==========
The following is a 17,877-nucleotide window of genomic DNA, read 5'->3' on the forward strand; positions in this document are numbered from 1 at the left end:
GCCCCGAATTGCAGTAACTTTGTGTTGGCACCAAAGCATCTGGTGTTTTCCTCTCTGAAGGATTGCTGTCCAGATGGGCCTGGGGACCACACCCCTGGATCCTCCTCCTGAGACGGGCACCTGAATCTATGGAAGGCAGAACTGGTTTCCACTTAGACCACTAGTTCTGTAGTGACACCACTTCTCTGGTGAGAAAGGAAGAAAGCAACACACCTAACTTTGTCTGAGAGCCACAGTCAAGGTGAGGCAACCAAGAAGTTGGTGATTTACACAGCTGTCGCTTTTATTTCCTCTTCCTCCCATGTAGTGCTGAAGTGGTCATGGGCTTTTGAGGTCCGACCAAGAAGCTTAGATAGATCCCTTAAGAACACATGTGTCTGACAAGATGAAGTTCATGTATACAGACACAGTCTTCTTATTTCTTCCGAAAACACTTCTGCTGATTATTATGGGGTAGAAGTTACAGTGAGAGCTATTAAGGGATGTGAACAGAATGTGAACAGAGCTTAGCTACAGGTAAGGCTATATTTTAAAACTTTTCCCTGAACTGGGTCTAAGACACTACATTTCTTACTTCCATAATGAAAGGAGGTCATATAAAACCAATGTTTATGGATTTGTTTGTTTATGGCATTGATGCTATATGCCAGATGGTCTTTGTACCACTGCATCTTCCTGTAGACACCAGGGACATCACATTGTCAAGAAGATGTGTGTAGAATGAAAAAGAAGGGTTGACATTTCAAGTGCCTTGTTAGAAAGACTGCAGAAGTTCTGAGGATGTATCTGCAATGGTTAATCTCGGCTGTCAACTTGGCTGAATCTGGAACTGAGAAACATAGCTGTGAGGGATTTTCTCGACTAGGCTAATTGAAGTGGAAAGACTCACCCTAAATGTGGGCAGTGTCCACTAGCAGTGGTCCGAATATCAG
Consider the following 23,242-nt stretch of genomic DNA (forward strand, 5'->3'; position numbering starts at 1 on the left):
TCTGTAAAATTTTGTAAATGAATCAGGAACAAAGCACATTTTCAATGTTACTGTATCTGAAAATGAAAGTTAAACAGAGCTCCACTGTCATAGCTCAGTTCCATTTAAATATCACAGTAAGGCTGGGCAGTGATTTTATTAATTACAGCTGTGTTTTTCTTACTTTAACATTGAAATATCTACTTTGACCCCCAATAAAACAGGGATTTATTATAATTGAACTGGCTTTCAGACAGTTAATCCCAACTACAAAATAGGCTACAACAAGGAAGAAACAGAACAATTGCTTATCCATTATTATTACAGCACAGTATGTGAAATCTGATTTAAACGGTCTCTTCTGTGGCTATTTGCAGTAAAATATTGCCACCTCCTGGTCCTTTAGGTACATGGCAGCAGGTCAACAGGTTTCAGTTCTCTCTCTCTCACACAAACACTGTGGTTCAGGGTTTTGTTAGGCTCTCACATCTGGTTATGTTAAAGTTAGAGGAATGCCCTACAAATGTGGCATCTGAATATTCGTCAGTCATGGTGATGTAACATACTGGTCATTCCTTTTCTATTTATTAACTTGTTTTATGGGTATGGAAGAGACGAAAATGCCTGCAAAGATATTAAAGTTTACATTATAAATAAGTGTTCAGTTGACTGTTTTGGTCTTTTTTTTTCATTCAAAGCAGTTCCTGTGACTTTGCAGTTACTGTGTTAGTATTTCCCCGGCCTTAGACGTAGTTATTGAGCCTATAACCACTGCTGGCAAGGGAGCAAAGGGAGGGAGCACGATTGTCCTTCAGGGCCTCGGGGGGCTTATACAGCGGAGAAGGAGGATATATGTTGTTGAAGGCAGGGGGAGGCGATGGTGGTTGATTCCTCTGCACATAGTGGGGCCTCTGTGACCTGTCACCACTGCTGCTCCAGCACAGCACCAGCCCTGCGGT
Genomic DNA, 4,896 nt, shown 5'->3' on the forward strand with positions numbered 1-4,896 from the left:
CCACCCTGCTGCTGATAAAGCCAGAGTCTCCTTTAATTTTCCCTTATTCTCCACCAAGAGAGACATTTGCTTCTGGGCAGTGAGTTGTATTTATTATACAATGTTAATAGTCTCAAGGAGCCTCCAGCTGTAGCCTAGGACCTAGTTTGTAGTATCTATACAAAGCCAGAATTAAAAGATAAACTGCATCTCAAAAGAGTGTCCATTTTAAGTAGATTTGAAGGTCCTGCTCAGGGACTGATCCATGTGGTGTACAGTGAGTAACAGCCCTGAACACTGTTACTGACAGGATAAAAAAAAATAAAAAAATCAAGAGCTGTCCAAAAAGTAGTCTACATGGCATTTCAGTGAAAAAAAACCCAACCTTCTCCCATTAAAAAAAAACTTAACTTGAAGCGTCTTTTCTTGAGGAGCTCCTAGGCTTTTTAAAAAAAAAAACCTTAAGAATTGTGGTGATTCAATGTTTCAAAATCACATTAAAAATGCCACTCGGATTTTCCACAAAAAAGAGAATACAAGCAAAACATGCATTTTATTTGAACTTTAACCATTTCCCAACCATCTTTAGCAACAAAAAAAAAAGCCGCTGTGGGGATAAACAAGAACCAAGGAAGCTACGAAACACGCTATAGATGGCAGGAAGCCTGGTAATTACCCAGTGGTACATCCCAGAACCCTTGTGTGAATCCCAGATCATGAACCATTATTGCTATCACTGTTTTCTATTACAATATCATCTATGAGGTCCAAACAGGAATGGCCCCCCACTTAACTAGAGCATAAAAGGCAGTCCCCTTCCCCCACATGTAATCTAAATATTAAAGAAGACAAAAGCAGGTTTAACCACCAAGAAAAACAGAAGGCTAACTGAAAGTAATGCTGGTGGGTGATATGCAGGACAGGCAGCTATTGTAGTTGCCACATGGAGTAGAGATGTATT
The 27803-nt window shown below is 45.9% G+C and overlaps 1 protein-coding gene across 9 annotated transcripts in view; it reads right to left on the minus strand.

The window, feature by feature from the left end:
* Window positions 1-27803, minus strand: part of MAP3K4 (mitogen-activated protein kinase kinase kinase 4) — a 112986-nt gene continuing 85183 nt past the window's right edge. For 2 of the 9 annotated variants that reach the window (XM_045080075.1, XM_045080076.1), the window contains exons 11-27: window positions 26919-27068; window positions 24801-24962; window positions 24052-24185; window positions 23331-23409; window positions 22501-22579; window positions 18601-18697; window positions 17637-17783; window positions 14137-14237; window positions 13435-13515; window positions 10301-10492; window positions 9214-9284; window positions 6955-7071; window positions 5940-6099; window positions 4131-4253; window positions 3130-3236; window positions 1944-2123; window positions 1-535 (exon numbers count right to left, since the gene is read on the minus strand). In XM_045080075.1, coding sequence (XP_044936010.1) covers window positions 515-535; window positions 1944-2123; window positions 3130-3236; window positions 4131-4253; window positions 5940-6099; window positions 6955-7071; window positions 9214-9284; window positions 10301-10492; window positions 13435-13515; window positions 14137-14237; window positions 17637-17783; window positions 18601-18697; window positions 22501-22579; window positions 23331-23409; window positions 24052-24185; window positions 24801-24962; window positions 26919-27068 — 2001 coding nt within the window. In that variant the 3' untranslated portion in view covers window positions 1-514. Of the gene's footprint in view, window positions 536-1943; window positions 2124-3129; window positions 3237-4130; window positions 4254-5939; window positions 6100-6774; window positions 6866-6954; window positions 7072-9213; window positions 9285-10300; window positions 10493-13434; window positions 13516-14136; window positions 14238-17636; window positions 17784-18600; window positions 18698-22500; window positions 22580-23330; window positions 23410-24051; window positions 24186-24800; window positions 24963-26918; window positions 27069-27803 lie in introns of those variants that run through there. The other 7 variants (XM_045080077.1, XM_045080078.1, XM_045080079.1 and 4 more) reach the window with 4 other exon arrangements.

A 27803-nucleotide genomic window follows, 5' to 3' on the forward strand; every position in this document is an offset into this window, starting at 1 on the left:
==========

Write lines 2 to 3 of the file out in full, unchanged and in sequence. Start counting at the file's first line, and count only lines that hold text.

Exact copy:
GCCCCGAATTGCAGTAACTTTGTGTTGGCACCAAAGCATCTGGTGTTTTCCTCTCTGAAGGATTGCTGTCCAGATGGGCCTGGGGACCACACCCCTGGATCCTCCTCCTGAGACGGGCACCTGAATCTATGGAAGGCAGAACTGGTTTCCACTTAGACCACTAGTTCTGTAGTGACACCACTTCTCTGGTGAGAAAGGAAGAAAGCAACACACCTAACTTTGTCTGAGAGCCACAGTCAAGGTGAGGCAACCAAGAAGTTGGTGATTTACACAGCTGTCGCTTTTATTTCCTCTTCCTCCCATGTAGTGCTGAAGTGGTCATGGGCTTTTGAGGTCCGACCAAGAAGCTTAGATAGATCCCTTAAGAACACATGTGTCTGACAAGATGAAGTTCATGTATACAGACACAGTCTTCTTATTTCTTCCGAAAACACTTCTGCTGATTATTATGGGGTAGAAGTTACAGTGAGAGCTATTAAGGGATGTGAACAGAATGTGAACAGAGCTTAGCTACAGGTAAGGCTATATTTTAAAACTTTTCCCTGAACTGGGTCTAAGACACTACATTTCTTACTTCCATAATGAAAGGAGGTCATATAAAACCAATGTTTATGGATTTGTTTGTTTATGGCATTGATGCTATATGCCAGATGGTCTTTGTACCACTGCATCTTCCTGTAGACACCAGGGACATCACATTGTCAAGAAGATGTGTGTAGAATGAAAAAGAAGGGTTGACATTTCAAGTGCCTTGTTAGAAAGACTGCAGAAGTTCTGAGGATGTATCTGCAATGGTTAATCTCGGCTGTCAACTTGGCTGAATCTGGAACTGAGAAACATAGCTGTGAGGGATTTTCTCGACTAGGCTAATTGAAGTGGAAAGACTCACCCTAAATGTGGGCAGTGTCCACTAGCAGTGGTCCGAATATCAG
Consider the following 23,242-nt stretch of genomic DNA (forward strand, 5'->3'; position numbering starts at 1 on the left):